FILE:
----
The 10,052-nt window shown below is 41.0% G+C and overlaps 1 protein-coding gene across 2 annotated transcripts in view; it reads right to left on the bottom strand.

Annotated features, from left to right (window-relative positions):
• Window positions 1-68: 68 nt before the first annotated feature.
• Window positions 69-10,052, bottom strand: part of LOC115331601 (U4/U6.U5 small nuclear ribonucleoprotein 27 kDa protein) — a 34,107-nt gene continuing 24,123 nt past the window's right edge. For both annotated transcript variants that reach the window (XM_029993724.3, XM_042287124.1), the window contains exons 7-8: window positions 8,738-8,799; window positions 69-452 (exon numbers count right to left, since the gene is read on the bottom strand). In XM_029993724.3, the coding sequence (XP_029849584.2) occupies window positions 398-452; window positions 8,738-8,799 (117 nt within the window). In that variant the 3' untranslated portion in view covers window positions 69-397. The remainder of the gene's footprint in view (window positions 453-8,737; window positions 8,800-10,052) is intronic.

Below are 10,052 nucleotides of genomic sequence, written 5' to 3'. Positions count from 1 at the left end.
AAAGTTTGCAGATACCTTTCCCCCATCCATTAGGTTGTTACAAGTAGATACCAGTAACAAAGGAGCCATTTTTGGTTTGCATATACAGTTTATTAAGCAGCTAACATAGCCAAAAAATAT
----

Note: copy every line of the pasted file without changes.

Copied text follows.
The 10,052-nt window shown below is 41.0% G+C and overlaps 1 protein-coding gene across 2 annotated transcripts in view; it reads right to left on the bottom strand.

Annotated features, from left to right (window-relative positions):
• Window positions 1-68: 68 nt before the first annotated feature.
• Window positions 69-10,052, bottom strand: part of LOC115331601 (U4/U6.U5 small nuclear ribonucleoprotein 27 kDa protein) — a 34,107-nt gene continuing 24,123 nt past the window's right edge. For both annotated transcript variants that reach the window (XM_029993724.3, XM_042287124.1), the window contains exons 7-8: window positions 8,738-8,799; window positions 69-452 (exon numbers count right to left, since the gene is read on the bottom strand). In XM_029993724.3, the coding sequence (XP_029849584.2) occupies window positions 398-452; window positions 8,738-8,799 (117 nt within the window). In that variant the 3' untranslated portion in view covers window positions 69-397. The remainder of the gene's footprint in view (window positions 453-8,737; window positions 8,800-10,052) is intronic.

Below are 10,052 nucleotides of genomic sequence, written 5' to 3'. Positions count from 1 at the left end.
AAAGTTTGCAGATACCTTTCCCCCATCCATTAGGTTGTTACAAGTAGATACCAGTAACAAAGGAGCCATTTTTGGTTTGCATATACAGTTTATTAAGCAGCTAACATAGCCAAAAAATAT